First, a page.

So I ended my “retirement” from XC racing yesterday, forgoing
a chance to spend the day in Pisgah for a sufferfest. The Riverfront Classic (a race in the Southern Classic Series
) was the venue here in Charlotte, taking place on trails that I know very well. It actually
wasn't a bad decision. Instead of worrying about dirt roadies and
sandbaggers, I went into my first cross country event in a long time
with a positive attitude. The plan as to have fun, yet be a little
So, I shaved some racing stripes in my legs.
I have to admit that I was a little nervous about going out for
hot laps with a bunch of guys that were in it to win it. Did I have
the fire to compete like that? Did I have the legs? Did I give a
I guess I would find out soon. We lined up at the bottom of the
hill, and my plan was to take off and settle into a groove quickly.
We the race started, I found myself moving up towards the front of
the pack. Before I knew it, I was in the lead.
Photo credit: Lunchbox
My time is first place was short-lived though. On the downhill
headed towards the woods, I slipped back a little and went into the
singletrack in second place. While my heart rate was up a little, I
actually felt like I could keep that pace for quite a while. I did,
until a few climbs later when my legs realized that I didn't have a
proper warm up.
I let two guys go by, and shortly thereafter, another. I was in
fifth place, soon to be dropped all the way to DFL. I kept pushing,
hoping that I could catch up on the next downhill. The leaders were
still in sight, so I knew I had a chance. When the downhill finally
came, I let it go. They did too.
Since it was a two lap race, I didn't panic. I kept my pace, and
when I came to the next big climb I still saw the pack up ahead.
There was still hope to catch them, and I stopped worrying about
anyone behind me. The two biggest climbs were coming up soon, and I
knew that would be my chance to put the hammer down. I saw TomTom at
the beginning of the climb, heard him shout something encouraging,
and I put my head down to get up the hill. My heart rate was through
the roof, but I wasn't backing down. I could hear the leaders up
ahead, but they were out of sight and leaving me for good.
After making it up both climbs, my lungs were protesting. I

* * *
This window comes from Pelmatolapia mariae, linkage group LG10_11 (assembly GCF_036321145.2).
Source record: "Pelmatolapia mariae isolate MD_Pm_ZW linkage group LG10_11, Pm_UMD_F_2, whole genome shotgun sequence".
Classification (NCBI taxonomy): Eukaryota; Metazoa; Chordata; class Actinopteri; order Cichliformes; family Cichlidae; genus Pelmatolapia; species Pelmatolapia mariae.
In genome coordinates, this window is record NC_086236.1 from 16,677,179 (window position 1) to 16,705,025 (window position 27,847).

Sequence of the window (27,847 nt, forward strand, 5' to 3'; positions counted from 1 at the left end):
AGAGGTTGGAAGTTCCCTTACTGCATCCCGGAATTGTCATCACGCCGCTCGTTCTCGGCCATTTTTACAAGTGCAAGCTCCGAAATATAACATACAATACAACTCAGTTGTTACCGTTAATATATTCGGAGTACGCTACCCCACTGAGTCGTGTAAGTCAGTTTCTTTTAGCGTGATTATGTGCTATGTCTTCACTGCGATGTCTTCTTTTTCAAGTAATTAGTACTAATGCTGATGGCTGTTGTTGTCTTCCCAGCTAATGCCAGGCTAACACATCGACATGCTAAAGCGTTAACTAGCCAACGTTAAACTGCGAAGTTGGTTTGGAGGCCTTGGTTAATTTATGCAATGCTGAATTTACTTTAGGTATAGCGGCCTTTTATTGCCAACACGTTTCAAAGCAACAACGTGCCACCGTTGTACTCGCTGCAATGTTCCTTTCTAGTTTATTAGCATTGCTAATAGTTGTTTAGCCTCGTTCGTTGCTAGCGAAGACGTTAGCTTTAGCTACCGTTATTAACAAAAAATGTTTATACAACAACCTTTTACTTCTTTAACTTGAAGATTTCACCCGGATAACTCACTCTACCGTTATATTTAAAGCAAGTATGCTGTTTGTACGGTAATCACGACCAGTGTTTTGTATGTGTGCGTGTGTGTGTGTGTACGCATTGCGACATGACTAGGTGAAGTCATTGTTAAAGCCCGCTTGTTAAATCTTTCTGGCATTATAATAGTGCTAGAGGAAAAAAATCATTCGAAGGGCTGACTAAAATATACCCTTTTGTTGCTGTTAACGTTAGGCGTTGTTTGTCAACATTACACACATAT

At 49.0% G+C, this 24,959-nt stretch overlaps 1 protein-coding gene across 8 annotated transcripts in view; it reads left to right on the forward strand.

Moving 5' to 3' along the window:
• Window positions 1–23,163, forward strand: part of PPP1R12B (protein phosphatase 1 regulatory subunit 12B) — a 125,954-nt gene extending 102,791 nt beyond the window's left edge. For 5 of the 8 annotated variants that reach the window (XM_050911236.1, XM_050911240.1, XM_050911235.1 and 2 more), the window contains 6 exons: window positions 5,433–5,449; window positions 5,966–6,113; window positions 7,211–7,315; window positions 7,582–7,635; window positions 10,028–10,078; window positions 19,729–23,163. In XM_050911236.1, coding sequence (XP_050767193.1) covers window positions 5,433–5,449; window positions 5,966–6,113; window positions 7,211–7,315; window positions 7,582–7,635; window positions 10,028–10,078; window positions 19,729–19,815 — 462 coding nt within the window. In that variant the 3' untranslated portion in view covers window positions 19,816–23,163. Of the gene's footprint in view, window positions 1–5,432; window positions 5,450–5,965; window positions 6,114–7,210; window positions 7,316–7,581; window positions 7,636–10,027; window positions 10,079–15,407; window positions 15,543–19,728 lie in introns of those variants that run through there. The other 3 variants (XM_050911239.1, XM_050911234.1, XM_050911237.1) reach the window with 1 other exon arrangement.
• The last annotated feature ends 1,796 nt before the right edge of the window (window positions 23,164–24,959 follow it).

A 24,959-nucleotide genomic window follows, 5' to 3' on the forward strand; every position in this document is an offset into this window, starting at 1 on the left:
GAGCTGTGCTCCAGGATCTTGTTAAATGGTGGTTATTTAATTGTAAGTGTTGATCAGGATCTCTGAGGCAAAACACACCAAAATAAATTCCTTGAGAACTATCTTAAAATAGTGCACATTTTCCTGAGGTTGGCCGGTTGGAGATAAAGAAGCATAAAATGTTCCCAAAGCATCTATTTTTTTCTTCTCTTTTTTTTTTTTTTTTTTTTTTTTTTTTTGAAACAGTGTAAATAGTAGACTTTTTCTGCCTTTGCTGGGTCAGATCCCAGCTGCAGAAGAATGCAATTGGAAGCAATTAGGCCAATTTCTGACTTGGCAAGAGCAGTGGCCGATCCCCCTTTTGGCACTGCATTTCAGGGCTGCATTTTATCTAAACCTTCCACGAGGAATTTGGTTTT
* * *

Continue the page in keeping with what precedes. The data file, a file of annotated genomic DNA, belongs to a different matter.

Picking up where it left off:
coasted down as fast as I could, but I was a little woozy from a lack
of oxygen. Knowing that the worst was behind me, I concentrated on
getting my breathing under control so I could get back to “racing.”
A few more short climbs later, I found myself on a rocky, rooty, and
and in sight of fourth place.
I blasted by him and turned it on. I was finally recovered, and
with the easy stuff left I knew I could put a gap on him. Before I
knew it, I saw my kid in the woods with the camera.
I blasted through the start/finish line and headed back into the
woods. I felt much better, and thought that maybe I could catch the
rest of the field. I exchanged pleasantries with
as I passed him sitting in
the woods, and concentrated on trying to make this a race. I was
much stronger on the climbs this time. I didn't know how much I had
left, but the plan was to go until it was gone.
Things don't always go as planned though, as the guy I passed to
get into fourth place was closing in. I don't know where it came
from, but I pushed it even more and left him. I wasn't about to lose
the position I worked so hard to get. I kept looking over my
shoulder as I pushed ahead, widening the gap between fourth an fifth.
The leaders were long gone I figured, and before I knew it I was
getting close to the end.
I saw my kid again too.
With the finish line only a few hundred feet away, I was glad it
Photo cred: Little Miss Sunshine
I finished the day in fourth place, which I guess wasn't so bad
after not doing this stuff for so long. I was pleased with my
effort, and more importantly I had fun.
I never thought I would say that again about cross country racing.
Will I do it again? Maybe. Who knows how long this “unretirement”